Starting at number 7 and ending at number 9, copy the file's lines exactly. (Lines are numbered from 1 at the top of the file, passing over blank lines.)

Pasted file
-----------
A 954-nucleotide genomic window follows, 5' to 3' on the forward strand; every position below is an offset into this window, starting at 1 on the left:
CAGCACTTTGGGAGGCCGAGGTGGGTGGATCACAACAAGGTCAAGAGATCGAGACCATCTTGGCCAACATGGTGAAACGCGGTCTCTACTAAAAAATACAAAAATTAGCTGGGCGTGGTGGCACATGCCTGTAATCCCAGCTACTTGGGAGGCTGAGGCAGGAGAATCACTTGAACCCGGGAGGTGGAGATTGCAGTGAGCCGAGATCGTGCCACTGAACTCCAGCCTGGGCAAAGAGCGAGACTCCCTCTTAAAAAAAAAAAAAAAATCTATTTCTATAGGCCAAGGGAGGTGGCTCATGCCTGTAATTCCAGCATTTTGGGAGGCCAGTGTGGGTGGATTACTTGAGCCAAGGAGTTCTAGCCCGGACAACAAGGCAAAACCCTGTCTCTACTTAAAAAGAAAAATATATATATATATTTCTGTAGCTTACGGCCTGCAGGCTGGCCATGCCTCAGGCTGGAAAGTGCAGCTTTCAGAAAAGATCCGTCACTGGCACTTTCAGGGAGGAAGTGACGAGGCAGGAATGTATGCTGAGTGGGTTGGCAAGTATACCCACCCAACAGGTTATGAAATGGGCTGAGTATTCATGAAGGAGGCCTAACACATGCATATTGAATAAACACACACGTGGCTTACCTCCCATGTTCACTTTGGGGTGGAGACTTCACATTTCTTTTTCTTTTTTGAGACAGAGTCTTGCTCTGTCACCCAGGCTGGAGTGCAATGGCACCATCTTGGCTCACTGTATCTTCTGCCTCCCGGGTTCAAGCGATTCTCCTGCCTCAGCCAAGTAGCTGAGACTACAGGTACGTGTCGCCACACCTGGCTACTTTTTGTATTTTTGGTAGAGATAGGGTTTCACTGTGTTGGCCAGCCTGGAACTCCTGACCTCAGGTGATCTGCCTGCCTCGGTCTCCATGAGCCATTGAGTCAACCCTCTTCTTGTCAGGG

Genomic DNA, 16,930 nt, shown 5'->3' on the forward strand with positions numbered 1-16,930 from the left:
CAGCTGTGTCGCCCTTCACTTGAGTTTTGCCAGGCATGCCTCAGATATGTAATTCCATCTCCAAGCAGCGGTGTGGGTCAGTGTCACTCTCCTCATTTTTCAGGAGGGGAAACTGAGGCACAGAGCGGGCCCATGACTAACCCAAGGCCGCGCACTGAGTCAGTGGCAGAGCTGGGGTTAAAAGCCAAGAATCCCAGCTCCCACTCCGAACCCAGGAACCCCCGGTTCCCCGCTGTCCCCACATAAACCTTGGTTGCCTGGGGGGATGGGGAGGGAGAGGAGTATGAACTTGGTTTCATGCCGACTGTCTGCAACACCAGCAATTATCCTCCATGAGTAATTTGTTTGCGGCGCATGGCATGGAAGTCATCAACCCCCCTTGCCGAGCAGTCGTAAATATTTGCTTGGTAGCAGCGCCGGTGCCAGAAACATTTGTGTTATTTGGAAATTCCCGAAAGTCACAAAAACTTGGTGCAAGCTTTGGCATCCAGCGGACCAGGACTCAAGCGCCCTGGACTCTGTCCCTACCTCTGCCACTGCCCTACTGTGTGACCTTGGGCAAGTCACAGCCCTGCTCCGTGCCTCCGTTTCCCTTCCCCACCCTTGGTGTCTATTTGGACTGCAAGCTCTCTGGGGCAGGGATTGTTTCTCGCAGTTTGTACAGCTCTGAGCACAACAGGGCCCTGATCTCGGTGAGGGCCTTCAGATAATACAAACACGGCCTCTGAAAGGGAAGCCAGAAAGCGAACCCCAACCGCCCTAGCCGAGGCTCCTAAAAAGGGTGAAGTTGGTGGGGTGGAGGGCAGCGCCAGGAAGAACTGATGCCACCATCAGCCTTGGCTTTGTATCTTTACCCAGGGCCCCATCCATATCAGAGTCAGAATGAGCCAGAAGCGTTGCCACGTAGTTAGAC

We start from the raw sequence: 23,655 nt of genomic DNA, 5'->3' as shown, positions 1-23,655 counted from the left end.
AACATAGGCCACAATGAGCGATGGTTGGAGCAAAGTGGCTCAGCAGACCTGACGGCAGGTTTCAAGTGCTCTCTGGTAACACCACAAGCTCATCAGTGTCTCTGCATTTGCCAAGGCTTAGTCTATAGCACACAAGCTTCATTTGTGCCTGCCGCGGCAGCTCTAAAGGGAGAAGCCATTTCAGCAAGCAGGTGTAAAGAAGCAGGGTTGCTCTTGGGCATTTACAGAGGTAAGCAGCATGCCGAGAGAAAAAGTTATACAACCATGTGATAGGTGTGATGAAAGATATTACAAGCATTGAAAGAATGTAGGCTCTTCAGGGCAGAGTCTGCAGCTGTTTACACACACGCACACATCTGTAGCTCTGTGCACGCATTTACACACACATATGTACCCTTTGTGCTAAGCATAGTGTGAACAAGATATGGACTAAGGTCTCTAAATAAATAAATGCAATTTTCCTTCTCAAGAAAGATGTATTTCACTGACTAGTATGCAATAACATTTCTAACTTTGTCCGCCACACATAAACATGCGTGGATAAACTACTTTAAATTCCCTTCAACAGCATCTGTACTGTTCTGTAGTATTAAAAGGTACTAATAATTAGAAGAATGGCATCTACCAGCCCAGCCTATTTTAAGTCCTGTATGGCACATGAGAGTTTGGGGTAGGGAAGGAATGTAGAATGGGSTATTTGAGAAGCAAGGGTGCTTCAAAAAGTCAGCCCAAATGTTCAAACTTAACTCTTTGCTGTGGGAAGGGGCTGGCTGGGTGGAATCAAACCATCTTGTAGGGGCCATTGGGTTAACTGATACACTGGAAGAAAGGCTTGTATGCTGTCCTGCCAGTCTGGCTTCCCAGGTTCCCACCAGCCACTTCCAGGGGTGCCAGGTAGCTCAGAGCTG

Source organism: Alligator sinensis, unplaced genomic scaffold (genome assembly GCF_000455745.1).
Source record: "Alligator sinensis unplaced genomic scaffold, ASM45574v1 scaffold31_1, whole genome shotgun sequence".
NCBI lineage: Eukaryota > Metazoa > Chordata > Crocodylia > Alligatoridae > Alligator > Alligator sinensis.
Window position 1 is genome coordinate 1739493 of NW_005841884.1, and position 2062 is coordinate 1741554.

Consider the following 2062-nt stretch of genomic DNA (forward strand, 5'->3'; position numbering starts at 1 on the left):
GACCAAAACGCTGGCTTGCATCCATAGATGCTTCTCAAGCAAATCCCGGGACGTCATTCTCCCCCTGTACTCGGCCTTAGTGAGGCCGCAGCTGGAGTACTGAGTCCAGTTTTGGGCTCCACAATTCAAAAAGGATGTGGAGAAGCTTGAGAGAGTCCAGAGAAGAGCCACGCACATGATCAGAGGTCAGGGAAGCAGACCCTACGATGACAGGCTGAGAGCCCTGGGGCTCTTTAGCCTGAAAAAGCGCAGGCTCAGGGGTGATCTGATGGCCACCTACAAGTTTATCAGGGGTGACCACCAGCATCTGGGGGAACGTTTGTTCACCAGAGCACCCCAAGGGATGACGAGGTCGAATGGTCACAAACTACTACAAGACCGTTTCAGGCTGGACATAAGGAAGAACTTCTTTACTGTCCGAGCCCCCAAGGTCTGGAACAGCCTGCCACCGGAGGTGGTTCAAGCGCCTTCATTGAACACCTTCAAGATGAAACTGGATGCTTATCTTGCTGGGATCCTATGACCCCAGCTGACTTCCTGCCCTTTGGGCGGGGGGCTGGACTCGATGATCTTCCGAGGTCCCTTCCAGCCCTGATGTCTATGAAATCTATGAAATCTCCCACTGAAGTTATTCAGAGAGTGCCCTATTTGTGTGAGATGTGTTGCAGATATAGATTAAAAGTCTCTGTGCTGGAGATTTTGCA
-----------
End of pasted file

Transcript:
Source organism: Alligator sinensis, unplaced genomic scaffold (genome assembly GCF_000455745.1).
Source record: "Alligator sinensis unplaced genomic scaffold, ASM45574v1 scaffold31_1, whole genome shotgun sequence".
NCBI lineage: Eukaryota > Metazoa > Chordata > Crocodylia > Alligatoridae > Alligator > Alligator sinensis.